News24, , Zim 'worst' in southern Africa

Harare - Zimbabwe is worst off among the six southern African countries threatened with famine, which is a crisis rooted in the Aids epidemic and not just crop failures and hunger, a top UN official said on Thursday.

Stephen Lewis, the UN's special envoy on HIV/Aids in Africa, told a press conference that southern Africa was facing "deadly human destruction" due to famine because the immune systems of many people have been run down due to HIV/Aids.

Fifteen million people in Malawi, Zimbabwe, Zambia, Lesotho, Swaziland and Mozambique are threatened with starvation, and five million adults are living with HIV/Aids in these six countries.

"Zimbabwe in many ways is the epicentre in southern Africa - it's where everything at the moment amongst the six countries is at its worst," said Lewis.

Nearly eight million people, or more than two-thirds of Zimbabwe's population of 11.6 million, are threatened with famine. And at least 2.2 million Zimbabweans are living with HIV/Aids.

"There's no question that this calamity is something that neither this country, nor the continent nor any of us have ever dealt with before," Lewis noted.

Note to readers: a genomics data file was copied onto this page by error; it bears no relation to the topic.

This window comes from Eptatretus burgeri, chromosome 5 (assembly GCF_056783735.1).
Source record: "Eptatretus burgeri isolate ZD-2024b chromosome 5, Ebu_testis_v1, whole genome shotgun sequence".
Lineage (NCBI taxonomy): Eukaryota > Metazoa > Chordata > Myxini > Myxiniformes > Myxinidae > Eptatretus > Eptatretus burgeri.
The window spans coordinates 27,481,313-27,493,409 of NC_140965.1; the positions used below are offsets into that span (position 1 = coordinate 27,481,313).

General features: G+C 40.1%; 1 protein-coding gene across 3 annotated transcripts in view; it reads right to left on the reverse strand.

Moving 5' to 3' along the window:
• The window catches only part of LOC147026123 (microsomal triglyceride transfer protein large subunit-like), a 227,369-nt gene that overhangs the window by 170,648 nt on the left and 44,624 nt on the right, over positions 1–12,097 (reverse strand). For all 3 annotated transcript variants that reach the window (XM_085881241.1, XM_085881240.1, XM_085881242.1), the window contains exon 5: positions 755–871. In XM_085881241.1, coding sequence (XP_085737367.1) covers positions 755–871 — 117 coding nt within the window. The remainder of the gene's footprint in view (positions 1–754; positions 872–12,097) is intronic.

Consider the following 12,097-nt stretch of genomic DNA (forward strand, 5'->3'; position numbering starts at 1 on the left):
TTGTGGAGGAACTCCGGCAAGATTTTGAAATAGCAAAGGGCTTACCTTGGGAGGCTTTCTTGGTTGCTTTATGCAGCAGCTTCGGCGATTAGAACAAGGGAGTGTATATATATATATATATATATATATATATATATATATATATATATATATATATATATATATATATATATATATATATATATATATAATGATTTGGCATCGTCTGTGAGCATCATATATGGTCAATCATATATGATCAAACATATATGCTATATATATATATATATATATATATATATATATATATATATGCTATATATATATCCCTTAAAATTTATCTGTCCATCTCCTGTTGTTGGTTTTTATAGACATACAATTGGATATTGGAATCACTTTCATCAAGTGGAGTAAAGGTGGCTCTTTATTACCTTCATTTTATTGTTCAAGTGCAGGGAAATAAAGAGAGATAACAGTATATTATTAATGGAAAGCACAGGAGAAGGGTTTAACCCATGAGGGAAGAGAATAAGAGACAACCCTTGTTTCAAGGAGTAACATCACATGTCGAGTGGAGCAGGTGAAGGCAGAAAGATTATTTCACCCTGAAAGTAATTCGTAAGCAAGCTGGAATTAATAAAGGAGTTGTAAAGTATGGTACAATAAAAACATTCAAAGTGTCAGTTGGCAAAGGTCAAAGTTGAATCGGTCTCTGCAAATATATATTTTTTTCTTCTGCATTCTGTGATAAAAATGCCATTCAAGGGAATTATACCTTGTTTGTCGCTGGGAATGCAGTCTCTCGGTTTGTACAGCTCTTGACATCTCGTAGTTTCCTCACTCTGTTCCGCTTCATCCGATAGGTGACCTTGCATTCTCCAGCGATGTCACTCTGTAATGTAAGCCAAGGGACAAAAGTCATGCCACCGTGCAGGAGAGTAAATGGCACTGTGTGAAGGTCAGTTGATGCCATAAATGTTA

The special envoy, who is on a trip to four of the six affected countries, including Zimbabwe, met on Thursday with President Robert Mugabe.

Asked whether he felt the Zimbabwean government was doing enough to deal with the crisis, the UN envoy said Mugabe had spoken "with concern" about the crisis.

"I got the sense when he (Mugabe) was talking of someone who was certainly deeply aware of what was happening," said Lewis.

He said he held a serious discussion with Mugabe about possible methods of intervention that could be used to overcome the crisis.

Deputy Finance Minister Chris Kuruneri was reported by the Ziana state news agency as having told Lewis the number of Zimbabweans needing food aid had climbed to eight million people from the previous figure of 6.7 million. - Sapa-AFP